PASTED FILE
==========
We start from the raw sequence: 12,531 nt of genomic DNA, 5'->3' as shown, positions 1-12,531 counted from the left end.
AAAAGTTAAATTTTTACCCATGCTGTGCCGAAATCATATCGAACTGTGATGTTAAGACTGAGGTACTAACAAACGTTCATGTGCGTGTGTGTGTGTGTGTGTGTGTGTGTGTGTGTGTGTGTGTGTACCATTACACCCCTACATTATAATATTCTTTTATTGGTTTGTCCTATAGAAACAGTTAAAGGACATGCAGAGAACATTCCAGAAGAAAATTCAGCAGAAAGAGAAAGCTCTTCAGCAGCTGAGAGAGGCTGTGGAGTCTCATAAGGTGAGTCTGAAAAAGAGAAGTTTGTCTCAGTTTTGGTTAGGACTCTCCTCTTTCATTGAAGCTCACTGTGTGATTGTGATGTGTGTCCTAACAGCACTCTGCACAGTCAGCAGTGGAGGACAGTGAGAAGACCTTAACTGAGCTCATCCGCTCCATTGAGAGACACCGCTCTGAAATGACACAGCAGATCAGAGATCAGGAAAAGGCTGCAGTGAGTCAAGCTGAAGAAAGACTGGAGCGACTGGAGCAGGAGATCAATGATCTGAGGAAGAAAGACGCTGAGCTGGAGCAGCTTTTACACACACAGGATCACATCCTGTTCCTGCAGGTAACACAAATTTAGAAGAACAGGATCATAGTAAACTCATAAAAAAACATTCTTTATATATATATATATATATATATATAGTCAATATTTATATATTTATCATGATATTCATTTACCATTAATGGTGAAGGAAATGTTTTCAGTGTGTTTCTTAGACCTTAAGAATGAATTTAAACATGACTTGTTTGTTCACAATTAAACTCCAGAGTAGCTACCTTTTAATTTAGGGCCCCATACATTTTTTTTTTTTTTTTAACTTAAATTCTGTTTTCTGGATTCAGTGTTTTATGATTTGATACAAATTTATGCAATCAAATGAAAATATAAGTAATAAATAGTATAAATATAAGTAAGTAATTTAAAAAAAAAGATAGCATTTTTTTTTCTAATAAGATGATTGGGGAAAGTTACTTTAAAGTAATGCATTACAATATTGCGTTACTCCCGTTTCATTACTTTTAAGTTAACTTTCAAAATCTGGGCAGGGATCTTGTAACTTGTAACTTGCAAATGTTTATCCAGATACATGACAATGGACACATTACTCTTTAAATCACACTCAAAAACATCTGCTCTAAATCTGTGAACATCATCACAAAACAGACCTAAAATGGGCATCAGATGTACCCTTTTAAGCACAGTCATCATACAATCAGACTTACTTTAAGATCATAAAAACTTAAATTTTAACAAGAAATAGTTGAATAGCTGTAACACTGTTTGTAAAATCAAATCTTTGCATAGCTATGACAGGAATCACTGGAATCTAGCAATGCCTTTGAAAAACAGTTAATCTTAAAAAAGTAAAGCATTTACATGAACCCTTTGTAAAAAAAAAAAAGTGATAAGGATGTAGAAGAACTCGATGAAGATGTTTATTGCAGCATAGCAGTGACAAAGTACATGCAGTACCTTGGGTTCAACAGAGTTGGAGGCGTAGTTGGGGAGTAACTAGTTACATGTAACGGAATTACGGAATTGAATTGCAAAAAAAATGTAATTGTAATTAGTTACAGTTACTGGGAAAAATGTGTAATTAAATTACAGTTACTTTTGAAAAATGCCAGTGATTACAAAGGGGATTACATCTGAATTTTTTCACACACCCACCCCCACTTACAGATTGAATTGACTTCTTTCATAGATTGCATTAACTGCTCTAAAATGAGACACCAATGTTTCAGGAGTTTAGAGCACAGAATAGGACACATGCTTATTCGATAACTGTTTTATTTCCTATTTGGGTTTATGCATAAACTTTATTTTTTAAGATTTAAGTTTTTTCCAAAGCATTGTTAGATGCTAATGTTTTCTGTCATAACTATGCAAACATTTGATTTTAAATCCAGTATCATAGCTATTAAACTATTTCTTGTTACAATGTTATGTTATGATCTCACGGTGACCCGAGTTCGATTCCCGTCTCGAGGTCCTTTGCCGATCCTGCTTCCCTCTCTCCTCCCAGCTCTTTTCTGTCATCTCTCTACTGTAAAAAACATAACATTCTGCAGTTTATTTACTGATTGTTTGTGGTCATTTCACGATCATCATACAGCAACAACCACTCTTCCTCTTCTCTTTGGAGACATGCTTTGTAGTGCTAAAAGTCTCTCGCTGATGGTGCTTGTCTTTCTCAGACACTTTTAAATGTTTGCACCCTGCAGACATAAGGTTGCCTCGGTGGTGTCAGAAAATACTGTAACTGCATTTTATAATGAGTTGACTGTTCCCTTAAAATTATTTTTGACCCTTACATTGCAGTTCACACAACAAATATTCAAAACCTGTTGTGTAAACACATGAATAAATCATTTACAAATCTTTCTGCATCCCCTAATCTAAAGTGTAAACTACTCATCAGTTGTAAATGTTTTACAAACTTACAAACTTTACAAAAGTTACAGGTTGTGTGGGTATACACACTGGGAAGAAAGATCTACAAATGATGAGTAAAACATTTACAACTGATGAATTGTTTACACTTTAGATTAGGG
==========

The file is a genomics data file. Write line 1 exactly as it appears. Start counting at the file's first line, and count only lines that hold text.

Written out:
We start from the raw sequence: 12,531 nt of genomic DNA, 5'->3' as shown, positions 1-12,531 counted from the left end.